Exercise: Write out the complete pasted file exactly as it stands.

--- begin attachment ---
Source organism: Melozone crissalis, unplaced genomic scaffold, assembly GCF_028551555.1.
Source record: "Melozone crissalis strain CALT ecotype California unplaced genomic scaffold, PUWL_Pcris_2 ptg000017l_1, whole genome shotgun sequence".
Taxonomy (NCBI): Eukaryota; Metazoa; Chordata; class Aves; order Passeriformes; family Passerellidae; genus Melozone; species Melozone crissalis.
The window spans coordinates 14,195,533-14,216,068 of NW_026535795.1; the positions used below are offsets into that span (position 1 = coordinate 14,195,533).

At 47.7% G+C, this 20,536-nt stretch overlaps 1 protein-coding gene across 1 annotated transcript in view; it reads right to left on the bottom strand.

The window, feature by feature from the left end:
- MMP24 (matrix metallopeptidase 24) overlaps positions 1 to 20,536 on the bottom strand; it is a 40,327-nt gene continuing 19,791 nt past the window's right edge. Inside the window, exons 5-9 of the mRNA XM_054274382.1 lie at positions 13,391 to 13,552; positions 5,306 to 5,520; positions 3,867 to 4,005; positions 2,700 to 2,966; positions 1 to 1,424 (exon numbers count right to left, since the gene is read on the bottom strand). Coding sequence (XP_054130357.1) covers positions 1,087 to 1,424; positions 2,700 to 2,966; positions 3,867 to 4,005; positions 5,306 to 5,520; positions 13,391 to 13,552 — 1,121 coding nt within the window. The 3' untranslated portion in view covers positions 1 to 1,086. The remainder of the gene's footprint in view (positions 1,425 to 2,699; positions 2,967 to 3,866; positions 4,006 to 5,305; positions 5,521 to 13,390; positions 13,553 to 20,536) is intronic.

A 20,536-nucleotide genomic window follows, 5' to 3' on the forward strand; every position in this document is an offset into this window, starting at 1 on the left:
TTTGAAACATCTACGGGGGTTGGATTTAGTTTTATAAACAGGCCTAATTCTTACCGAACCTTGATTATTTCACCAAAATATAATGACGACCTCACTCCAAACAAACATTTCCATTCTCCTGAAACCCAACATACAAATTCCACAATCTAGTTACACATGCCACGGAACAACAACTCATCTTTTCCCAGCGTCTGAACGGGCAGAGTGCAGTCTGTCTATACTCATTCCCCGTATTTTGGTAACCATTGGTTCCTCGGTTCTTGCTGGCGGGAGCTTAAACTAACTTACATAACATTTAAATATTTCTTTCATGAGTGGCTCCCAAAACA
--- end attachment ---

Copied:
Source organism: Melozone crissalis, unplaced genomic scaffold, assembly GCF_028551555.1.
Source record: "Melozone crissalis strain CALT ecotype California unplaced genomic scaffold, PUWL_Pcris_2 ptg000017l_1, whole genome shotgun sequence".
Taxonomy (NCBI): Eukaryota; Metazoa; Chordata; class Aves; order Passeriformes; family Passerellidae; genus Melozone; species Melozone crissalis.
The window spans coordinates 14,195,533-14,216,068 of NW_026535795.1; the positions used below are offsets into that span (position 1 = coordinate 14,195,533).

At 47.7% G+C, this 20,536-nt stretch overlaps 1 protein-coding gene across 1 annotated transcript in view; it reads right to left on the bottom strand.

The window, feature by feature from the left end:
- MMP24 (matrix metallopeptidase 24) overlaps positions 1 to 20,536 on the bottom strand; it is a 40,327-nt gene continuing 19,791 nt past the window's right edge. Inside the window, exons 5-9 of the mRNA XM_054274382.1 lie at positions 13,391 to 13,552; positions 5,306 to 5,520; positions 3,867 to 4,005; positions 2,700 to 2,966; positions 1 to 1,424 (exon numbers count right to left, since the gene is read on the bottom strand). Coding sequence (XP_054130357.1) covers positions 1,087 to 1,424; positions 2,700 to 2,966; positions 3,867 to 4,005; positions 5,306 to 5,520; positions 13,391 to 13,552 — 1,121 coding nt within the window. The 3' untranslated portion in view covers positions 1 to 1,086. The remainder of the gene's footprint in view (positions 1,425 to 2,699; positions 2,967 to 3,866; positions 4,006 to 5,305; positions 5,521 to 13,390; positions 13,553 to 20,536) is intronic.

A 20,536-nucleotide genomic window follows, 5' to 3' on the forward strand; every position in this document is an offset into this window, starting at 1 on the left:
TTTGAAACATCTACGGGGGTTGGATTTAGTTTTATAAACAGGCCTAATTCTTACCGAACCTTGATTATTTCACCAAAATATAATGACGACCTCACTCCAAACAAACATTTCCATTCTCCTGAAACCCAACATACAAATTCCACAATCTAGTTACACATGCCACGGAACAACAACTCATCTTTTCCCAGCGTCTGAACGGGCAGAGTGCAGTCTGTCTATACTCATTCCCCGTATTTTGGTAACCATTGGTTCCTCGGTTCTTGCTGGCGGGAGCTTAAACTAACTTACATAACATTTAAATATTTCTTTCATGAGTGGCTCCCAAAACA